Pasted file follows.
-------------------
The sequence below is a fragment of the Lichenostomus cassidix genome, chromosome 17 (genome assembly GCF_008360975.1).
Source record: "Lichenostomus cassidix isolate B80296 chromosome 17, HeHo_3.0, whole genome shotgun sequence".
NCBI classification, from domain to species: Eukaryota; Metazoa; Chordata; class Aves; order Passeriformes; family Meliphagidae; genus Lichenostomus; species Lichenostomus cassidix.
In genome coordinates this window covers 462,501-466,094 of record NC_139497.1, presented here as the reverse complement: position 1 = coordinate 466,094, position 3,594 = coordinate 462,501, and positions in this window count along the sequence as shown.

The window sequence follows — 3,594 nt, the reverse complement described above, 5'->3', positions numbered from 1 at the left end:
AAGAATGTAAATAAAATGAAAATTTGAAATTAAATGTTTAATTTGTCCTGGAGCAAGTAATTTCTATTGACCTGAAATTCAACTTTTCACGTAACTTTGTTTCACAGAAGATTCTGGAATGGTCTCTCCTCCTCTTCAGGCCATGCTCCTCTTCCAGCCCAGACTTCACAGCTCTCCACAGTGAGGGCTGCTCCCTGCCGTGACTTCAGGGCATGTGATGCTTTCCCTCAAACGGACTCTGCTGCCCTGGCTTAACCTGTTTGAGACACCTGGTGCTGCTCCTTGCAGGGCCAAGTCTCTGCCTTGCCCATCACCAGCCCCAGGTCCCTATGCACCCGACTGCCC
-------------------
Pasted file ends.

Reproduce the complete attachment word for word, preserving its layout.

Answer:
The sequence below is a fragment of the Lichenostomus cassidix genome, chromosome 17 (genome assembly GCF_008360975.1).
Source record: "Lichenostomus cassidix isolate B80296 chromosome 17, HeHo_3.0, whole genome shotgun sequence".
NCBI classification, from domain to species: Eukaryota; Metazoa; Chordata; class Aves; order Passeriformes; family Meliphagidae; genus Lichenostomus; species Lichenostomus cassidix.
In genome coordinates this window covers 462,501-466,094 of record NC_139497.1, presented here as the reverse complement: position 1 = coordinate 466,094, position 3,594 = coordinate 462,501, and positions in this window count along the sequence as shown.

The window sequence follows — 3,594 nt, the reverse complement described above, 5'->3', positions numbered from 1 at the left end:
AAGAATGTAAATAAAATGAAAATTTGAAATTAAATGTTTAATTTGTCCTGGAGCAAGTAATTTCTATTGACCTGAAATTCAACTTTTCACGTAACTTTGTTTCACAGAAGATTCTGGAATGGTCTCTCCTCCTCTTCAGGCCATGCTCCTCTTCCAGCCCAGACTTCACAGCTCTCCACAGTGAGGGCTGCTCCCTGCCGTGACTTCAGGGCATGTGATGCTTTCCCTCAAACGGACTCTGCTGCCCTGGCTTAACCTGTTTGAGACACCTGGTGCTGCTCCTTGCAGGGCCAAGTCTCTGCCTTGCCCATCACCAGCCCCAGGTCCCTATGCACCCGACTGCCC